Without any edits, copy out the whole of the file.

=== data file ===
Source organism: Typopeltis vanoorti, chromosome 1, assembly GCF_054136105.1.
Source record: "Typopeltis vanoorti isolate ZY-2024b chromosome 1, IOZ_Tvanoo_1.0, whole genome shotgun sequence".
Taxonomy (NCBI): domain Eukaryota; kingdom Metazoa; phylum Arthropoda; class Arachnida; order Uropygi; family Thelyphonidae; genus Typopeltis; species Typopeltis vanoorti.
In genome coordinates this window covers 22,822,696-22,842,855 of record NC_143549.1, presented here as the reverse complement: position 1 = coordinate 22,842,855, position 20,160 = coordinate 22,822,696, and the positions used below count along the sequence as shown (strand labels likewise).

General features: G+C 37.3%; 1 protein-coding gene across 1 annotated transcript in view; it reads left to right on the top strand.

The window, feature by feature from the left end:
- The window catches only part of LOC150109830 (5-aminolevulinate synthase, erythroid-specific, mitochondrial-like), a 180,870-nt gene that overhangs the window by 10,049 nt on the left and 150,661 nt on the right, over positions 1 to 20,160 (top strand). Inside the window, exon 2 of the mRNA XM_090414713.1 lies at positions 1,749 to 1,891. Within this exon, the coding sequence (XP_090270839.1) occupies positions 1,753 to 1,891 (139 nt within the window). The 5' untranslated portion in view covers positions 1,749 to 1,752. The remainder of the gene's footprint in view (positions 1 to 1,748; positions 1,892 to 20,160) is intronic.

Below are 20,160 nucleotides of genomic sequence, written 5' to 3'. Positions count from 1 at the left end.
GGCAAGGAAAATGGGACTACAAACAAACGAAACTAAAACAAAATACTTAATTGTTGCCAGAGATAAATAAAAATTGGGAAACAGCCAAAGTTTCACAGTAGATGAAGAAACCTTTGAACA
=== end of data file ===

Source organism: Typopeltis vanoorti, chromosome 1, assembly GCF_054136105.1.
Source record: "Typopeltis vanoorti isolate ZY-2024b chromosome 1, IOZ_Tvanoo_1.0, whole genome shotgun sequence".
Taxonomy (NCBI): domain Eukaryota; kingdom Metazoa; phylum Arthropoda; class Arachnida; order Uropygi; family Thelyphonidae; genus Typopeltis; species Typopeltis vanoorti.
In genome coordinates this window covers 22,822,696-22,842,855 of record NC_143549.1, presented here as the reverse complement: position 1 = coordinate 22,842,855, position 20,160 = coordinate 22,822,696, and the positions used below count along the sequence as shown (strand labels likewise).

General features: G+C 37.3%; 1 protein-coding gene across 1 annotated transcript in view; it reads left to right on the top strand.

The window, feature by feature from the left end:
- The window catches only part of LOC150109830 (5-aminolevulinate synthase, erythroid-specific, mitochondrial-like), a 180,870-nt gene that overhangs the window by 10,049 nt on the left and 150,661 nt on the right, over positions 1 to 20,160 (top strand). Inside the window, exon 2 of the mRNA XM_090414713.1 lies at positions 1,749 to 1,891. Within this exon, the coding sequence (XP_090270839.1) occupies positions 1,753 to 1,891 (139 nt within the window). The 5' untranslated portion in view covers positions 1,749 to 1,752. The remainder of the gene's footprint in view (positions 1 to 1,748; positions 1,892 to 20,160) is intronic.

Below are 20,160 nucleotides of genomic sequence, written 5' to 3'. Positions count from 1 at the left end.
GGCAAGGAAAATGGGACTACAAACAAACGAAACTAAAACAAAATACTTAATTGTTGCCAGAGATAAATAAAAATTGGGAAACAGCCAAAGTTTCACAGTAGATGAAGAAACCTTTGAACA